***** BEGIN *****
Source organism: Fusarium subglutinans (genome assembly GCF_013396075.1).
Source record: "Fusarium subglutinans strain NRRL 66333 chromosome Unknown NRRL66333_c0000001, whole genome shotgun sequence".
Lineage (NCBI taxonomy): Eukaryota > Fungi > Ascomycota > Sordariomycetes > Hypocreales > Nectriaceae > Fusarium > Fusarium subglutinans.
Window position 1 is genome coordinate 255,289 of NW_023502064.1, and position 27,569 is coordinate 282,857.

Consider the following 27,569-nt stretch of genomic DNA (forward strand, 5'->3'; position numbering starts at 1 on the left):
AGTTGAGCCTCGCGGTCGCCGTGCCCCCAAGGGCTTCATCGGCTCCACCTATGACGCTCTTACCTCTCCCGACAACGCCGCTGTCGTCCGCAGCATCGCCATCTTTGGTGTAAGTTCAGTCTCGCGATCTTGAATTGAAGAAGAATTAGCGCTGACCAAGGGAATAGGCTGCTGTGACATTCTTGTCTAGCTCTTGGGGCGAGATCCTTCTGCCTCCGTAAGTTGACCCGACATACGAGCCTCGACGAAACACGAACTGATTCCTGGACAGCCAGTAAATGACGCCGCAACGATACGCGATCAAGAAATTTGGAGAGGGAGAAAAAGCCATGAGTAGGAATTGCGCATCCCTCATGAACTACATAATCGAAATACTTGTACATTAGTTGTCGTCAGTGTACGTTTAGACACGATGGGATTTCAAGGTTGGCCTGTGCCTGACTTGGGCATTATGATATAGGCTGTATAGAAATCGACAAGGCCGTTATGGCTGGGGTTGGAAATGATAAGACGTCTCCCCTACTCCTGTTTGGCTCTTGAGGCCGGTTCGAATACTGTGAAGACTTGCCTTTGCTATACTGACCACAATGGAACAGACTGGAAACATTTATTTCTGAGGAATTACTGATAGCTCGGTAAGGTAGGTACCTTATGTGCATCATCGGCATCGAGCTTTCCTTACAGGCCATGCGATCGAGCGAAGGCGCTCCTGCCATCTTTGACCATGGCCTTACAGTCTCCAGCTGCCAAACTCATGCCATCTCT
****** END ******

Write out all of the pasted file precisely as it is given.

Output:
Source organism: Fusarium subglutinans (genome assembly GCF_013396075.1).
Source record: "Fusarium subglutinans strain NRRL 66333 chromosome Unknown NRRL66333_c0000001, whole genome shotgun sequence".
Lineage (NCBI taxonomy): Eukaryota > Fungi > Ascomycota > Sordariomycetes > Hypocreales > Nectriaceae > Fusarium > Fusarium subglutinans.
Window position 1 is genome coordinate 255,289 of NW_023502064.1, and position 27,569 is coordinate 282,857.

Consider the following 27,569-nt stretch of genomic DNA (forward strand, 5'->3'; position numbering starts at 1 on the left):
AGTTGAGCCTCGCGGTCGCCGTGCCCCCAAGGGCTTCATCGGCTCCACCTATGACGCTCTTACCTCTCCCGACAACGCCGCTGTCGTCCGCAGCATCGCCATCTTTGGTGTAAGTTCAGTCTCGCGATCTTGAATTGAAGAAGAATTAGCGCTGACCAAGGGAATAGGCTGCTGTGACATTCTTGTCTAGCTCTTGGGGCGAGATCCTTCTGCCTCCGTAAGTTGACCCGACATACGAGCCTCGACGAAACACGAACTGATTCCTGGACAGCCAGTAAATGACGCCGCAACGATACGCGATCAAGAAATTTGGAGAGGGAGAAAAAGCCATGAGTAGGAATTGCGCATCCCTCATGAACTACATAATCGAAATACTTGTACATTAGTTGTCGTCAGTGTACGTTTAGACACGATGGGATTTCAAGGTTGGCCTGTGCCTGACTTGGGCATTATGATATAGGCTGTATAGAAATCGACAAGGCCGTTATGGCTGGGGTTGGAAATGATAAGACGTCTCCCCTACTCCTGTTTGGCTCTTGAGGCCGGTTCGAATACTGTGAAGACTTGCCTTTGCTATACTGACCACAATGGAACAGACTGGAAACATTTATTTCTGAGGAATTACTGATAGCTCGGTAAGGTAGGTACCTTATGTGCATCATCGGCATCGAGCTTTCCTTACAGGCCATGCGATCGAGCGAAGGCGCTCCTGCCATCTTTGACCATGGCCTTACAGTCTCCAGCTGCCAAACTCATGCCATCTCT